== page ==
When a Hospital Turns into a Fairy-Tale Castle: It Could Only Happen in Italy!

If you drive out of Rome going to the airport, you pass by what looks like a modern hospital: Romans call it the Ospedale della Magliana and it is run by the Knights of the Order of Malta. Built in the 1960s, it's one of the most modern hospitals in Italy, well known for its neurology service taking care of paraplegics and endowed with a fully equipped state-of-the-arts coma recovery room.

What is not so well known is the hidden gem behind that modern, efficient façade: a medieval castle turned by a succession of Popes in the 15th and 16th century into a a magnificient villa they used as a hunting lodge. Here's the main entrance to the hospital:


Yes, crenellated walls! And the surprises don't end here. Look at the entrance gate, leading into the inner courtyard:


I couldn't resist, I ran up to that arch:


I walked through and this is what I discovered:



This is the heart of the ancient Renaissance villa-castello della Magliana, as it is called. Restored by the Order of Malta, this part of the hospital is used to house the administration offices and a school for training nurses and voluntaries. The flag of the Order, a white cross on a red background, floats near one of the entrances:


But the main entrance is this one:


And the staircase leads to the main reception room:


A grand room - the ceiling is at least 10 meters high, and on the right, there is a portrait of Charles V, the Spanish King who donated the island of Malta to the Knights of the Order. The frescoes have been taken off the walls to be restored.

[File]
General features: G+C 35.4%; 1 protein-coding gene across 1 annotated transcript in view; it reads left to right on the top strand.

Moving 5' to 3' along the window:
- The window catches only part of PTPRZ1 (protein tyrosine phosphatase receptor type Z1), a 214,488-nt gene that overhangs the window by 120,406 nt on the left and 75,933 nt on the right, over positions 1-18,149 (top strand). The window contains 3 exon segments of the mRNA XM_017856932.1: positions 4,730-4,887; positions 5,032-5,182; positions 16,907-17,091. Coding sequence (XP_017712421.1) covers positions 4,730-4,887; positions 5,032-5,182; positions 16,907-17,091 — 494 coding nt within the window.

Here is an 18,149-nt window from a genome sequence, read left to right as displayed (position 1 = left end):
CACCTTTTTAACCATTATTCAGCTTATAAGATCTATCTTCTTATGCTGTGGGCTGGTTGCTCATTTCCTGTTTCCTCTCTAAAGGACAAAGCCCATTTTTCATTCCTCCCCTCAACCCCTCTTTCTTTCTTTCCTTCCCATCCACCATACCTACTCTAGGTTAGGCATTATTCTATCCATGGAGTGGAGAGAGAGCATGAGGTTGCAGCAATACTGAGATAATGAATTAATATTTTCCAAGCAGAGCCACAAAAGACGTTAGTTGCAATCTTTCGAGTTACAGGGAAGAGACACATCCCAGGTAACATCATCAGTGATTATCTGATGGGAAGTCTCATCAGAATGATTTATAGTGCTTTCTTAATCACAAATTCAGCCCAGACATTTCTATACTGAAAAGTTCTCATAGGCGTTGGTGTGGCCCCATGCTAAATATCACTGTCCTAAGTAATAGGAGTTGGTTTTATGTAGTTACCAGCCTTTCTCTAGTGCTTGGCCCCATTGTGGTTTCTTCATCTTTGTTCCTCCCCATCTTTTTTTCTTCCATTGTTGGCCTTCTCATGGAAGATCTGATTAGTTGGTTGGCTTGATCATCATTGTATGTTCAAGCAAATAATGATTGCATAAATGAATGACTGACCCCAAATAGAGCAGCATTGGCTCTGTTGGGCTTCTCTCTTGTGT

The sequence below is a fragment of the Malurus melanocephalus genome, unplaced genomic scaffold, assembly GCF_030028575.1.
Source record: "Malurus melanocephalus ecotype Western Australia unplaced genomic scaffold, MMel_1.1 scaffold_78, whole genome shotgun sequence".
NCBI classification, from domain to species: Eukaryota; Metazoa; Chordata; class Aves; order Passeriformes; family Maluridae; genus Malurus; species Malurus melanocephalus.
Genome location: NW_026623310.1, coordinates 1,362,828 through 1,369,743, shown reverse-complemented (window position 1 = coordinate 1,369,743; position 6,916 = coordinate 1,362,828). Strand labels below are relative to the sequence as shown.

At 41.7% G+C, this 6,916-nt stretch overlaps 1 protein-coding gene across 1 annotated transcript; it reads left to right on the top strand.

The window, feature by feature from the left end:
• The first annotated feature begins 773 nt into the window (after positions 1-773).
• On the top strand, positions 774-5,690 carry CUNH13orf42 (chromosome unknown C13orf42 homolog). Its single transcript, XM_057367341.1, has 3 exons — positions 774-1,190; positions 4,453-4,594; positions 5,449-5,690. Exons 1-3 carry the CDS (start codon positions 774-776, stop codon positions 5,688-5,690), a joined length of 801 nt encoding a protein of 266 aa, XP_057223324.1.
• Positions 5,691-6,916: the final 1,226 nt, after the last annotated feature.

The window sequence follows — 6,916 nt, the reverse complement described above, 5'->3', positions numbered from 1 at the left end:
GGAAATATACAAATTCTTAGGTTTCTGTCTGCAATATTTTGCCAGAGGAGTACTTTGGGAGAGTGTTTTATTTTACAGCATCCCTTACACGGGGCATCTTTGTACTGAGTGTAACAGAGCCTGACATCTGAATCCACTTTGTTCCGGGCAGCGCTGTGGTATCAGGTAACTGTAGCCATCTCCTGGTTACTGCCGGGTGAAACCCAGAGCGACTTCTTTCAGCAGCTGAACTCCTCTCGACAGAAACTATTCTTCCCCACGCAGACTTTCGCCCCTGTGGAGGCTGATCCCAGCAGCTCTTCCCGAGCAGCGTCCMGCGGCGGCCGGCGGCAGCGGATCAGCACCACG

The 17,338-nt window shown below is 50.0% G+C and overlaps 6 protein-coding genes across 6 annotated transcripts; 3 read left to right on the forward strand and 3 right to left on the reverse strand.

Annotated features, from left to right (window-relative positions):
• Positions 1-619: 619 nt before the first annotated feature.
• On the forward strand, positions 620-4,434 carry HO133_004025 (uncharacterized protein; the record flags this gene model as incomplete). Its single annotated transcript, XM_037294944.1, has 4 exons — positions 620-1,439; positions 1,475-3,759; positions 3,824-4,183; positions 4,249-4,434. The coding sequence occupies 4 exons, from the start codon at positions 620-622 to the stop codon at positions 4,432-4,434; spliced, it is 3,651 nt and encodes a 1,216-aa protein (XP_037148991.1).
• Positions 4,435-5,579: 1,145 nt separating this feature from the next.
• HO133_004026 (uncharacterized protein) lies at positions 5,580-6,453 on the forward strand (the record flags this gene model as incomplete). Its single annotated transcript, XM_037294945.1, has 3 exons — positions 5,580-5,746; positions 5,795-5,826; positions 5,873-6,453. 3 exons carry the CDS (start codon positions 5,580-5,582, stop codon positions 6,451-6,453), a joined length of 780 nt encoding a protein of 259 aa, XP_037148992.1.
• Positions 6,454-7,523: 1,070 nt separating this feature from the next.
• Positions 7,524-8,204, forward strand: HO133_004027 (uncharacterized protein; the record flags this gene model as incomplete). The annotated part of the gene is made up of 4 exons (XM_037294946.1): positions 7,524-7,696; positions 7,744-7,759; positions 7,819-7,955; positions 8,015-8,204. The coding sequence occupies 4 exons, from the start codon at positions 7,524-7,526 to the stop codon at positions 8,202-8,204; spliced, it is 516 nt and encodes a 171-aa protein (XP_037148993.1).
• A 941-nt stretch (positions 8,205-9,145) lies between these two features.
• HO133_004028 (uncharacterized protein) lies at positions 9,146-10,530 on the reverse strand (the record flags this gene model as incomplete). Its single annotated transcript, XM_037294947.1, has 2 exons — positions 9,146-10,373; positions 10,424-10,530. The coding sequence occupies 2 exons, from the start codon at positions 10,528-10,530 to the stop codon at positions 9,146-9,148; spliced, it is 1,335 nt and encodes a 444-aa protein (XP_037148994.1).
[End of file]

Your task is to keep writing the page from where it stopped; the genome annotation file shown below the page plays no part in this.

At the end of a series of offices, there's this beautiful loggia (the two people conversing here give you an idea of the size of this loggia - indeed of the whole building):


The view from the loggia, looking out on the courtyard is breathtaking:


And just across from the villa, here is the old barn, gigantic and...looking like a military fortress:


This building is of course a part of the actual hospital (operating rooms etc) and here are the bedrooms for the patients (250 beds):


Yes, very modern, with all the rooms looking onto this garden that was filled with white spring flowers when I took the pictures (I took them on 9 March). In fact, because of the requirements of the Italian Belle Arti - the Ministry that acts as a watchdog on the Italian patrimony -  permission for additional, permanent buildings are difficult to obtain. As a result, the chapel has been housed in a vast tent. You can see it here:


Since it is so vast, it also serves as a meeting room, a screening room for films and even a place to sing and hold Karaoke events! Here is the inside, note the altar in the centre and a video screen on the right:


There are also other temporary buildings, including a Day Hospital:


And yet, because Italy is the way it is - there's always something falling apart and that needs to be rebuilt - there is still one building on the grounds, an old farmhouse (probably built in the 1920s) with a roof that has fallen in and that could surely find some appropriate use:


It's quite a large place, and right in the middle of the hospital grounds. Here you can appreciate how big it is and how far the roof has fallen (right side of the picture):


You can also see some of the lovely trees (in the back) that dot the hospital grounds...Surely the Italian Belle Arti will allow restoration of this house and make the hospital a perfect place?

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